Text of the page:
While weight-based dosing had been used in both CD and MS trials, a study was undertaken to determine the optimal dosing regimen for the phase 3 program [Bennett et al. 2002]. Population pharmacokinetic modeling was applied to the pharmacokinetic and α4 integrin binding data from phase 2 studies of natalizumab in patients with CD or MS. The analyses demonstrated that fixed dosing of natalizumab every 4 weeks achieved more consistent serum concentrations across a wide range of body weights compared with weight-based dosing, and resulted in exposures overlapping those produced by the 3 and 6 mg/kg doses used in the phase 2 trials.
The effects of natalizumab on the induction of response in patients with CD were subsequently evaluated in two phase 3 studies. The randomized, placebo-controlled ENACT-1 (Efficacy of Natalizumab as Active Crohn’s Therapy) trial involved 905 patients and demonstrated that natalizumab treatment resulted in a small, but significant, improvement in response at week 10 (56% versus 49% in the placebo group; p=0.05) and a small, but insignificant, improvement in remission (37% versus 30% in the placebo group; p=0.12) following three (300 mg) infusions at weeks 0, 4, and 8 (Table 2) [Sandborn et al. 2005]. The second phase 3 induction trial, ENCORE (Efficacy of Natalizumab in Crohn’s disease respOnse and REmission), involved patients (n=509) with moderately-to-severely active CD and objective evidence of inflammation as characterized by elevated C-reactive protein (CRP; defined as >2.87mg/l) and demonstrated that natalizumab was effective as induction therapy [Targan et al. 2007]. The primary endpoint, a response (decrease in CDAI score ≥70 points) at week 8 that was sustained through week 12, was achieved in 48% of natalizumab-treated patients compared with 32% of placebo-treated patients (p<0.001) (Figure 3 and Table 2). It is also important to note that a more rigorous response endpoint (decrease in CDAI score ≥100 points) was also sustained at every time point evaluated. The proportion of patients with a 100-point response at week 8 and sustained through week 12 was significantly (p<0.001) higher for natalizumab-treated patients (39%; 102 of 259) compared with placebo-treated patients (22%; 56 of 250).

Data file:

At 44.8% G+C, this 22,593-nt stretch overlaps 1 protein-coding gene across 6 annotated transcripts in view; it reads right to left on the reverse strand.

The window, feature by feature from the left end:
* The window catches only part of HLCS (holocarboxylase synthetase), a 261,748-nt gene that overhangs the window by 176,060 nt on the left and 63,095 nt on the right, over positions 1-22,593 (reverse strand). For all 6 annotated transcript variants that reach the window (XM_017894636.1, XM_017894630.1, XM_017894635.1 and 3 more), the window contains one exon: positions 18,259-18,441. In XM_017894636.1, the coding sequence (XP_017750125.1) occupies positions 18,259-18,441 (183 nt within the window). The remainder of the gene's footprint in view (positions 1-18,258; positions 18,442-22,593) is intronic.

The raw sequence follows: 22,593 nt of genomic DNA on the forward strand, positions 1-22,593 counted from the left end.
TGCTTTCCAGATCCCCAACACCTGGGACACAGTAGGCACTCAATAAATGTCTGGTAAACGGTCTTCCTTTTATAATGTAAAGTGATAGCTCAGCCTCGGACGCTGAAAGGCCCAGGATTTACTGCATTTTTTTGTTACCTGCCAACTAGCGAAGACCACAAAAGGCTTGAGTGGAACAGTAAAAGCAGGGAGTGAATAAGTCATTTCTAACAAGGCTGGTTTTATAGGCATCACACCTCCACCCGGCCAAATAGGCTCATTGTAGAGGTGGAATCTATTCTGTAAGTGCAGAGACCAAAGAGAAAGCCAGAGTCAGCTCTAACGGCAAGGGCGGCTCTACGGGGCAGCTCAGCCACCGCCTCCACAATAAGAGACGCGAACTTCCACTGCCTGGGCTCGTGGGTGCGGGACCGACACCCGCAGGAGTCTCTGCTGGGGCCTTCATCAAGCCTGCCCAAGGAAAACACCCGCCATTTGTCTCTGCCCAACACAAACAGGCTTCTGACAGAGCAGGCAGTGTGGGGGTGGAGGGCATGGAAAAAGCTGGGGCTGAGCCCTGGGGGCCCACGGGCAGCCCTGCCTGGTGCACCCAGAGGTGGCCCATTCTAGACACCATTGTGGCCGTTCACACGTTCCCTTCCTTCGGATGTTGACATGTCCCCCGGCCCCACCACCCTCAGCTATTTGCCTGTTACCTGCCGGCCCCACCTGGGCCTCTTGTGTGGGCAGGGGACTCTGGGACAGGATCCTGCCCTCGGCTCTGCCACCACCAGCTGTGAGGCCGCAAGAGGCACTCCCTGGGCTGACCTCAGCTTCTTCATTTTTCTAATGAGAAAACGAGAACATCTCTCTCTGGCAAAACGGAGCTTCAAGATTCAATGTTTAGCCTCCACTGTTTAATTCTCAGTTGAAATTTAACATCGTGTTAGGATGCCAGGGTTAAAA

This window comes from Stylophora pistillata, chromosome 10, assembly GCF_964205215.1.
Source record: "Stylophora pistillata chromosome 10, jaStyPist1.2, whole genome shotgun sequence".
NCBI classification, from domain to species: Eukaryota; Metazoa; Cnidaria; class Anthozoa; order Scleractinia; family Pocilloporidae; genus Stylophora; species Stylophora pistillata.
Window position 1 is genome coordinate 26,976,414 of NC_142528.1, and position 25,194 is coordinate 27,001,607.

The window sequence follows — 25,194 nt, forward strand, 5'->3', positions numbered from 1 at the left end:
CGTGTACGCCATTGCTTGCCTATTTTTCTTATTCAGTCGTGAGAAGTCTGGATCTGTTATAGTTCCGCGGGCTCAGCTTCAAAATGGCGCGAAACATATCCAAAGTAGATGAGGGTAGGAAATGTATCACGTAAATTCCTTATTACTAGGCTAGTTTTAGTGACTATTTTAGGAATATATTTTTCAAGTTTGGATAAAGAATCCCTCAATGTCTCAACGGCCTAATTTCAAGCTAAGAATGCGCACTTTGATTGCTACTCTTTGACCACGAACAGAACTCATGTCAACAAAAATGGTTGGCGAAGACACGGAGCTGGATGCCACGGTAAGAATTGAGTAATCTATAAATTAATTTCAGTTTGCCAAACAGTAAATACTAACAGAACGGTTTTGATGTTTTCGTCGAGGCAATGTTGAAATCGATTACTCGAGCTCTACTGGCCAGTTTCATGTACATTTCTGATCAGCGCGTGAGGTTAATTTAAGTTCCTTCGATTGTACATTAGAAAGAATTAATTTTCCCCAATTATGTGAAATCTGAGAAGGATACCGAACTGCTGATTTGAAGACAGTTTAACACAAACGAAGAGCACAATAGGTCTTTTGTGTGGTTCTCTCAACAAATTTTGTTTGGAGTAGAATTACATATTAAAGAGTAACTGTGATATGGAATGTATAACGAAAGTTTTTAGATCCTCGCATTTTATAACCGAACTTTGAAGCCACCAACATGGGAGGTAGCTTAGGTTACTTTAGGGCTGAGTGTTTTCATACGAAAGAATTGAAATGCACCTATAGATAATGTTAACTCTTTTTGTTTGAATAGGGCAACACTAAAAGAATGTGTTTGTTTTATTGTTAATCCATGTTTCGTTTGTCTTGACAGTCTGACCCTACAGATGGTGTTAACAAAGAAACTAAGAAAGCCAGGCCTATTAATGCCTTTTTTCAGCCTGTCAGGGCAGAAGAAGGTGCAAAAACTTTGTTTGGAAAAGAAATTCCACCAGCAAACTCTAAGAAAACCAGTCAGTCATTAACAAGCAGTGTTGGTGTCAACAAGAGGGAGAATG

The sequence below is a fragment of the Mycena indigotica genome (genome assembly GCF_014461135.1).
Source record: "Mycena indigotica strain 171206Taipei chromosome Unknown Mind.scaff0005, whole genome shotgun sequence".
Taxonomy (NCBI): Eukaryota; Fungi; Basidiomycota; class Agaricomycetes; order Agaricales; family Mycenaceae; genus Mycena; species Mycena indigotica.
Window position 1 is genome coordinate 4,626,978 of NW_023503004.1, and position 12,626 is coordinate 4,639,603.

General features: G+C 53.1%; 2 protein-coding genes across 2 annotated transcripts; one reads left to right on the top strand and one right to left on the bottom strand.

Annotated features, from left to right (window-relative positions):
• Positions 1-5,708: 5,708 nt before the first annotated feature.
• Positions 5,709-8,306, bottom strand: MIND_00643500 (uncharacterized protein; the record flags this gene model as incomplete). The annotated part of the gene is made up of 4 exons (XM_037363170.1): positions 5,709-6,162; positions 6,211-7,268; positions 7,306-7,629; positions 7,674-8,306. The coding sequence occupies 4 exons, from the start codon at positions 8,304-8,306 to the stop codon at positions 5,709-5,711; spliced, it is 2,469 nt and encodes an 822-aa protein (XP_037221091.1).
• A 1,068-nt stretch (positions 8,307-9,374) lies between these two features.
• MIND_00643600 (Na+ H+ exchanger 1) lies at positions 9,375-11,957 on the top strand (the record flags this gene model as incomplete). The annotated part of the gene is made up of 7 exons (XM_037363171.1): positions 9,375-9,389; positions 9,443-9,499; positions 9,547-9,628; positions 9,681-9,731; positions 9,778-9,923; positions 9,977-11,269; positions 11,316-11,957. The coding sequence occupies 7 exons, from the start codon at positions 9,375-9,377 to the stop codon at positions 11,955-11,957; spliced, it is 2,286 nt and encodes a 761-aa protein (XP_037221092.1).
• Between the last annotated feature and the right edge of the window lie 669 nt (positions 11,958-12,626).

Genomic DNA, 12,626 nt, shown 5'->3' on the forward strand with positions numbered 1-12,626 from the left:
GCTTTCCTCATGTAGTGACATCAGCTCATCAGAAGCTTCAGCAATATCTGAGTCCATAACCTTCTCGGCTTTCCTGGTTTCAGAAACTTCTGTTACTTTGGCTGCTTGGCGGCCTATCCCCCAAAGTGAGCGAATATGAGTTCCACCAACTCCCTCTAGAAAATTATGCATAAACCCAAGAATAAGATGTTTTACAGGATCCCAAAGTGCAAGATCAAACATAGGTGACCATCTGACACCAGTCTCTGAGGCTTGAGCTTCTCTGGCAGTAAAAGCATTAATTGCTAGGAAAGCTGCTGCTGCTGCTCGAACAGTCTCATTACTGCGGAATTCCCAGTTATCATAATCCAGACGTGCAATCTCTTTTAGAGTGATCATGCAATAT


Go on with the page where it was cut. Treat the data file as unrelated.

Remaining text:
In ENACT-2, a large, phase 3, randomized, placebo-controlled maintenance study, 339 patients who responded to natalizumab (decrease in baseline CDAI ≥70 points) in the ENACT-1 induction trial were re-randomized to receive placebo or 300 mg natalizumab every 4 weeks from weeks 12 to 56, with follow up through week 60 [Sandborn et al. 2005]. At week 36, response (decrease in baseline CDAI ≥70 points, with an absolute score <220 points) was continuously maintained by 61% of natalizumab-treated patients compared with 28% of patients in the placebo group (p<0.001), and remission (CDAI <150 points) was maintained at all assessed time points in 44% of natalizumab-treated patients compared with 26% of placebo-treated patients (p=0.003) (Figure 4 and Table 2). The rates of sustained remission were significantly higher in the natalizumab group at every point from week 20 through 60 (39% versus 15% in the placebo group; p<0.001).
Over the course of ENACT-1, natalizumab responders demonstrated clinically meaningful improvements in health-related quality of life (HRQoL). During subsequent maintenance therapy, both Inflammatory Bowel Disease Questionnaire (IBDQ) and Short-Form 36 (SF-36) scale scores of patients who responded to natalizumab induction and then received the agent in ENACT-2 remained stable, while those re-randomized to placebo worsened [Feagan et al. 2007]. At week 60 (48 weeks after the initiation of maintenance therapy), the mean change from ENACT-1 baseline of all scales of the IBDQ and SF-36 was significantly higher for those who continued to receive natalizumab (p<0.001). Importantly, the scores of patients who received maintenance natalizumab treatment were not statistically different for six of eight scales of the SF-36 from those in a cross section of the US population.